HomeSudbury News

Debate on merits of changing ward system kicks off election year

By: Darren MacDonald - Sudbury Northern Life

 | Jan 22, 2014 - 10:36 AM |
The panel for the open forum debating whether Sudbury should examine changing its current 12-ward system included, from left, Bob Segsworth, Rebecca Johnson, Mac Bain and Jim Gordon. Photo by Heather Green-Oliver.

The panel for the open forum debating whether Sudbury should examine changing its current 12-ward system included, from left, Bob Segsworth, Rebecca Johnson, Mac Bain and Jim Gordon. Photo by Heather Green-Oliver.

Close to 100 turn out for discussion at Steelworkers Hall

A mix of ward and at-large councillors ensures residents' local concerns are looked after, as well as broader city issues, says an at-large councillor from Thunder Bay.

Rebecca Johnson was part of a panel assembled Tuesday night to debate whether Sudbury should change its 12-ward system. Unlike ward councillors, who are elected by people in specific areas, at-large councillors are elected by voters everywhere in a city.

And as an at-large councillor, Johnson said she doesn't have to worry about road, snow plowing or or other “boring” complaints that Thunder Bay's seven ward councillors have to deal with. Instead, she and the four other at-large councillors can focus on bigger issues. It offers a strong mix she said serves residents well.

“I love it and it's lots of fun,” she told the 100 or so people gathered at Steelworkers Hall. “I have no regrets about (becoming) an at-large councillor.”

Johnson was joined by Jim Gordon, the first mayor of Greater Sudbury, Bob Segsworth, a local government expert from Laurentian University, and Mac Bain, a councillor from North Bay.

David Boyce, president of the Greater Sudbury Chamber of Commerce, said the chamber organized the event to “test the appetite for change” in the city. Should we have full-time councillors? At-large councillors? A mix of both?

While it's too late for the October municipal vote, Boyce said now is the time to start the discussion.

“The city's needs are changing,” Boyce said. “The chamber wonders whether it is time to consider modifying the structure of our municipal council.”

Gordon disagreed with Johnson, saying dealing with everyday complaints from residents gives ward councillors an education about how politics really works and what matters to people.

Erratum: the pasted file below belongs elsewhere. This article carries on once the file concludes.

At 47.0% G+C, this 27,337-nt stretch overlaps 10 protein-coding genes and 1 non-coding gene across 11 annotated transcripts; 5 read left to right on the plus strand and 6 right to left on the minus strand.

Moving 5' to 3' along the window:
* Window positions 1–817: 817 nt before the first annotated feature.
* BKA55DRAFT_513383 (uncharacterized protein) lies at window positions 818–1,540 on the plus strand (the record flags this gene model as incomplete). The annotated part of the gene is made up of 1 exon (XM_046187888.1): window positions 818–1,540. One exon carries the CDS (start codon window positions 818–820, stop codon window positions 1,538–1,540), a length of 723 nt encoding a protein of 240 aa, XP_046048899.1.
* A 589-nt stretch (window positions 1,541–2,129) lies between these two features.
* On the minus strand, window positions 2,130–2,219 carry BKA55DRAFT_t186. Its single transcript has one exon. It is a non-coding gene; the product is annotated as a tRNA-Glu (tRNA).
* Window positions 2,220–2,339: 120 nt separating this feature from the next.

“So I'm a ward person,” Gordon says. “Our councillors are really plugged in.”

In a thinly veiled reference to current Mayor Marianne Matichuk and her battles this term with city council, Gordon said local government relies on having a mayor both with a vision for the city and the skills to make the vision a reality.

“I would love to comment on the (current) council, but I'm not,” Gordon said. “But I will say this: it is very important that the mayor of this city be someone who has the expertise to develop policies and goals for the council that the council and the mayor can consensually work at bringing to fruition.”

The crowd at the meeting included four current councillors – Ward 5 Coun. Ron Dupuis, Ward 7 Coun. Dave Kilgour, Ward 8 Coun. Fabio Belli and Ward 12 Coun. Joscelyne Landry-Altmann – as well as a host of candidates for the Oct. 27 vote.

In North Bay, Bain said not only are all councillors elected at-large, but the person with the most votes automatically becomes the deputy mayor. And other posts are given to councillors depending on where they finish. Like Johnson, he likes the fact he can focus on issues city-wide.

“What I love about the at-large system is I represent everyone in the city of North Bay,” Bain said. “Whether they like it or not.”

Problems do arise, he said, when some councillors turn out to be less industrious than others, with some just showing up the night of a meeting. It's harder to police that sort of thing in an at-large system, since they don't have ward residents to answer to directly.

Regardless of structure, all agreed that name recognition is a critical factor in municipal elections. Johnson said at-large campaigns are about three times more expensive, since you have to reach out to a much broader audience. But once you become known, campaigns are much cheaper.

She cited the case of a novice candidate in Thunder Bay in 2010 who spent $14,000 on his campaign, only to lose.

“It's a really tough go” when people don't know your name, she said. “It's really a tough go.”

Darren MacDonald

Darren MacDonald

Staff Writer


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